And let's not forget that this thread started as an HDMI capture from HDV cameras question. The point of which is to bypass the HDV compression to the tape. By all means, still back up to tape, but that tape will be HDV compressed.

Catastrophic failure - This can be avoided with a good NLE machine configuration. RAID! As I said above, RAID 5 and 6 were designed for high fault tolerance. A RAID 0+1 (strip + mirror) can do the same thing with less processor overhead but it will take more and bigger hard drives to achieve high capacity storage. For these configurations to catastrophically fail would mean a whole system meltdown. That's about as likely as a studio fire destroying all your archieve tapes. Sure it can happen, but how likely is it?

Don't you just love forums? The friendly exchange of thoughts and ideas between peers. . . Loving every minute of it!

Thanks again!
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Old December 8th, 2006, 10:48 PM   #11
 
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Boy, Chad...you have a lot of free time, yeah? ;-)

So, how do you back up your HDCAM master to tape if you don't have an HDCAM deck? How do you deliver it?
How do you recapture it without original T/C with frame-accurate recapture?
How do you sync it after sending to a third party for audio without original T/C, outside of generating new T/C?
RAID's fail. Period. End of story. How likely? Well...Ciprico, for example, suggests that their RAIDs have a life of about 3 years of regular use.
Having a project ONLY on HDD is simply dumb, IMO. As I've mentioned before, some bonding companies won't touch HDD-only projects for good reason. You need to find some print to something device, such as XDCAM HD, HDCAM, D5, or other shelvable storage format. That might even be as simple as sequential data DVD's, but you NEED/MUST have a means of archiving elsewhere from HDD, and likely should archive as fast as possible if your acquisition is HDD-only.
And back to original point, T/C will always hold merit, whether it's computer generated, camera generated, or external device generated.
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Old December 10th, 2006, 04:03 PM   #12
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It's true, Douglas. I'm a little bored right now. It's my slow time and it won't pick up again until February for me, so you're all stuck with my insane and subversive rantings!

Before I go back to my role as dissenter, let me tell you how honored I feel that you, Douglas Spotted Eagle, chimmed in so early is this discussion. I do know who you are and found your book, HDV: What you need to know, a pleasure to read. Thanks for being out there. You still haven't converted me to Vegas, but you came close. . .

Anyway, back to me dissent. . .

Who's talking about HDCAM? I'm talking about lower end HDV rigs with an HDMI out that we can use to capture uncompressed 4:2:2 1080i video, bypassing the HDV compression. A $40000 Sony HDCAM rig to my knowledge doesn't even have an HDMI port. It does have HDSDI, and at that price point it should and those that can afford it should be able to afford HDSDI capture capability and all the computers, decks and other support hardware and software needed for that highend workflow.

I'm not suggesting that we do away with time code. I'm just suggesting that in some workflows, camera generated time code isn't a must have component for completing a high def project.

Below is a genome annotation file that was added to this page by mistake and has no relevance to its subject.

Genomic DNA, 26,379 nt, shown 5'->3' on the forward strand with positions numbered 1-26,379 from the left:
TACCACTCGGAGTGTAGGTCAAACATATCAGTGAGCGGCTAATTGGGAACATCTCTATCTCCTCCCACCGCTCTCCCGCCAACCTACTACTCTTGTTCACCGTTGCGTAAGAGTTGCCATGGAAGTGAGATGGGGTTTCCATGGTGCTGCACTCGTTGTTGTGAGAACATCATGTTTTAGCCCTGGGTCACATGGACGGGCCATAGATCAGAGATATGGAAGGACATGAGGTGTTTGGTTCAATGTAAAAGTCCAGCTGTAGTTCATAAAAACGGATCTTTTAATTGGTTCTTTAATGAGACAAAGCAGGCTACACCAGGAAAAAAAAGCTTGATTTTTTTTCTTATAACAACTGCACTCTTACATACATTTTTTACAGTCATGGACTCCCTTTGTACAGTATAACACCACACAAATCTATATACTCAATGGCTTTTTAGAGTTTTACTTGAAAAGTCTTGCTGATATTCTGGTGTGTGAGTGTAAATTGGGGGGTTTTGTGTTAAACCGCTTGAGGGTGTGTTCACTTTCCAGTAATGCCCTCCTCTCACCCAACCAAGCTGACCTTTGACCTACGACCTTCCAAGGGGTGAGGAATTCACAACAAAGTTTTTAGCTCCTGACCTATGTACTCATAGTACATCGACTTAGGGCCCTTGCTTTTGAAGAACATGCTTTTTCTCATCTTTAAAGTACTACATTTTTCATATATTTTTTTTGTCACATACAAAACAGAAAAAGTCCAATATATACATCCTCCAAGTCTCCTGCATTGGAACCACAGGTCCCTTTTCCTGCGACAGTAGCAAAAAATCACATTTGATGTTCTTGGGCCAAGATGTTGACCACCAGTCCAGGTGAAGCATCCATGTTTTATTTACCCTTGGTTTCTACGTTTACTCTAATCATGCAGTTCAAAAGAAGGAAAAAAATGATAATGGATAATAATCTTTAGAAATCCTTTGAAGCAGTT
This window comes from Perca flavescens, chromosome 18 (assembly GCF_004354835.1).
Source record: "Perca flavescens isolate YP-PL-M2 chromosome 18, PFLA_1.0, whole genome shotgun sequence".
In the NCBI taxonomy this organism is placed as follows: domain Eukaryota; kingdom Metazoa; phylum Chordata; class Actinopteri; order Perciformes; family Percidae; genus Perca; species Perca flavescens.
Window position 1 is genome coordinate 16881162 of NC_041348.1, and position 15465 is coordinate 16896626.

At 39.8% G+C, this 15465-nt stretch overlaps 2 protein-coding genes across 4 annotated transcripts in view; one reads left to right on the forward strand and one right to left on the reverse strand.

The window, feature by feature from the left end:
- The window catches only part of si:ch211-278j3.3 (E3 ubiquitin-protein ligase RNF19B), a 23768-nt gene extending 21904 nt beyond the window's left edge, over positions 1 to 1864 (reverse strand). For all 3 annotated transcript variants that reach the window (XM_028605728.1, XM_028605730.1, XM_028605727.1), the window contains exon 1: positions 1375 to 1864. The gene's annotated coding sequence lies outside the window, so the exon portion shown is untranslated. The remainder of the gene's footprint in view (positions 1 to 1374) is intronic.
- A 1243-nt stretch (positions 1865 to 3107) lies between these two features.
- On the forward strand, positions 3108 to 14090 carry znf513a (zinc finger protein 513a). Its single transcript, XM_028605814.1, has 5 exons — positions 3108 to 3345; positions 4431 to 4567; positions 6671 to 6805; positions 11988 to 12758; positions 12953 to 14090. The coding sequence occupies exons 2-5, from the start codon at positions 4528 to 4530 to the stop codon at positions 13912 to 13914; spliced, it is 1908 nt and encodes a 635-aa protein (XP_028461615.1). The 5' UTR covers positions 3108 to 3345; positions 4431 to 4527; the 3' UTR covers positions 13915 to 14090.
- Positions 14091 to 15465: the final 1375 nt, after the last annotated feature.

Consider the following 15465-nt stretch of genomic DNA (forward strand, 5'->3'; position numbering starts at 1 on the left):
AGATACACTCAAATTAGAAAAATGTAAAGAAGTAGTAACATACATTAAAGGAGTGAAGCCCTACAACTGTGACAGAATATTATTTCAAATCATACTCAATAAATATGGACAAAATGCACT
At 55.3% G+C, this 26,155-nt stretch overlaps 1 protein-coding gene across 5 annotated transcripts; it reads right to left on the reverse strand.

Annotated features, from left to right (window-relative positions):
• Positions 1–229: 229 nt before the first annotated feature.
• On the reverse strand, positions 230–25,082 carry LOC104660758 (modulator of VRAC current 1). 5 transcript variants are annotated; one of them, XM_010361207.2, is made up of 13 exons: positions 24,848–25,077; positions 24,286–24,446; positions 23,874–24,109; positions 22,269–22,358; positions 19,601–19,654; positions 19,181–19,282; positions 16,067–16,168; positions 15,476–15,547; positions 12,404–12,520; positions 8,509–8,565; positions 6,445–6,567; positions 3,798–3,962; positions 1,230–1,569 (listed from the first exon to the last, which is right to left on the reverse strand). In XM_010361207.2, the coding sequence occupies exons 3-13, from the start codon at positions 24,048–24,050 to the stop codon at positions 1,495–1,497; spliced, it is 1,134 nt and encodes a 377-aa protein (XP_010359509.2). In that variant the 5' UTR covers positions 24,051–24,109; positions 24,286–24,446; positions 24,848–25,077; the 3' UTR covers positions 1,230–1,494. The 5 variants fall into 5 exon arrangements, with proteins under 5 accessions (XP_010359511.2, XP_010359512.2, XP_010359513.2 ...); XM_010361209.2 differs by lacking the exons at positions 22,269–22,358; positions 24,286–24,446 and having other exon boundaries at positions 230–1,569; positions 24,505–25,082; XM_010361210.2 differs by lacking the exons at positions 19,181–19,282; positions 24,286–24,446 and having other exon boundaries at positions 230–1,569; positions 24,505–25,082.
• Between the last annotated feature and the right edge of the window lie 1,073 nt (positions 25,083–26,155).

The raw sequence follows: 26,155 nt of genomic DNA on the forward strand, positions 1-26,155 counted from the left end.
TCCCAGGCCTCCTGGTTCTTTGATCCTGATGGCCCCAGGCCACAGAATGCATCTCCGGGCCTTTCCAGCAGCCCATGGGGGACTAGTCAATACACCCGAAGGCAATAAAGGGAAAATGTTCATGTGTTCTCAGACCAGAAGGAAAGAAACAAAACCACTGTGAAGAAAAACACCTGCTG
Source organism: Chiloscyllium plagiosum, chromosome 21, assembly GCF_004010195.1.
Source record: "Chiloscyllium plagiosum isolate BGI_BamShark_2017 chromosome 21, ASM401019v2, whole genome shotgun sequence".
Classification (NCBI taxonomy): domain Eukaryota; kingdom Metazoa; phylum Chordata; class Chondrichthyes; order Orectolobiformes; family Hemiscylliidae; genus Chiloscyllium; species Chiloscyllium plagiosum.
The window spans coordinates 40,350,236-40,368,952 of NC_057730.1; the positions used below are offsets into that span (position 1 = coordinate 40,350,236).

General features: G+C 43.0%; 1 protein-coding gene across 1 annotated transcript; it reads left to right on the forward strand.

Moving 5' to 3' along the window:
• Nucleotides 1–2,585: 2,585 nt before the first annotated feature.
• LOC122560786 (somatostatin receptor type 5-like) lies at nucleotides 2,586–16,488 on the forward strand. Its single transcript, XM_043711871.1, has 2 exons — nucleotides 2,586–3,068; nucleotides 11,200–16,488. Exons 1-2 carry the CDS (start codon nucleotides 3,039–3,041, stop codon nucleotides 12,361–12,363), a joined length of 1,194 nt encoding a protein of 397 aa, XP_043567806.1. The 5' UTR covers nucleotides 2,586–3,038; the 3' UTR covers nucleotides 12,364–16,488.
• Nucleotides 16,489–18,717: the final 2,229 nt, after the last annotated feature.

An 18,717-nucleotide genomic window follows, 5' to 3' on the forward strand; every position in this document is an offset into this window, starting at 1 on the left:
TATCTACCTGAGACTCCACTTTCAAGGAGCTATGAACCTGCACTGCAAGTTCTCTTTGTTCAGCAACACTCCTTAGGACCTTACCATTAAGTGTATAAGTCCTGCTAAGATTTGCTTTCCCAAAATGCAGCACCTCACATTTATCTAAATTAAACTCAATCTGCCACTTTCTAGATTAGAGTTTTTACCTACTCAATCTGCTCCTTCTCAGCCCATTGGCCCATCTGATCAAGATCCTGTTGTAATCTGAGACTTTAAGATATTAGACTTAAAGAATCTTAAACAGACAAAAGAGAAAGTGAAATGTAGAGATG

Yes, RAIDs fail. But the three years of continues use example is pretty good! I'd like to know if anyone has gotten three years of continues use out of a tape. Of course, no one would try it because that's not what tape is for.

Yes, archiving needs to done on shelvable format. A sequencial DVD run isn't a bad idea. It would be time consuming, but would do the job. And as HD codecs get better, archiving the final edit becomes easier. Honesty, after the editing process is complete, I feel archiving to HDV is an acceptable practice. HDV looks good! All we want the extra color space for is compositing and FX work anyway.

All media has a shelf life and it can be significantly shortened when stored poorly. Tapes stretch. CD dye degrades over time. Hard drives are still mechanical devices that can lock after long periods of non-use. So we're screwed in the long term no matter what we prefer.

All that being said, of course, Douglas, you are right. Time code will always be useful and will never leave our workflows completely. The computer generated TC is used by editing software. Jam syncing will always be used in higher end multicamera projects. And when tape is part of the workflow it is down right crucial.

Know, do we need to start another topic to cover the impracticality of capturing uncompressed HD via HDMI for low budget/small productions? It is impractical, or am I wrong there, too?

(I know what you're saying. After all that I don't think it's practical anyway. Yes, I am insane. . .)

Chad
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Old December 10th, 2006, 05:14 PM   #13
 
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At the end of the day, if all you're looking to deliver media to is DVD for low-number distribution, why worry about 4:2:2 in the first place? I just don't get it.
NO broadcaster will accept HDV as a delivery mechanism. It must be on HDCAM, D5, or HDD. Most won't take HDD yet. So, how do you deliver your 4:2:2-acquired media in any format that makes it worthwhile?
The bottom line is that we've had uncompressed capture capability for years and years for SD, using uncompressed, 4:2:2 output from virtually every DV camcorder made. I challenge you to demonstrate a quality difference from HDMI vs analog component output, vs SDI. Any differences will be miniscule. I find this constant discussion of "how great HDMI capture is for uncompressed HD" to be somewhat humorous, as very few people do it with SD, but now they're going to this workflow for HD? I don't think so.
Back to topic; The lack of timecode, IMO, is the biggest difference of all the above mentioned formats. And arguably the most important difference.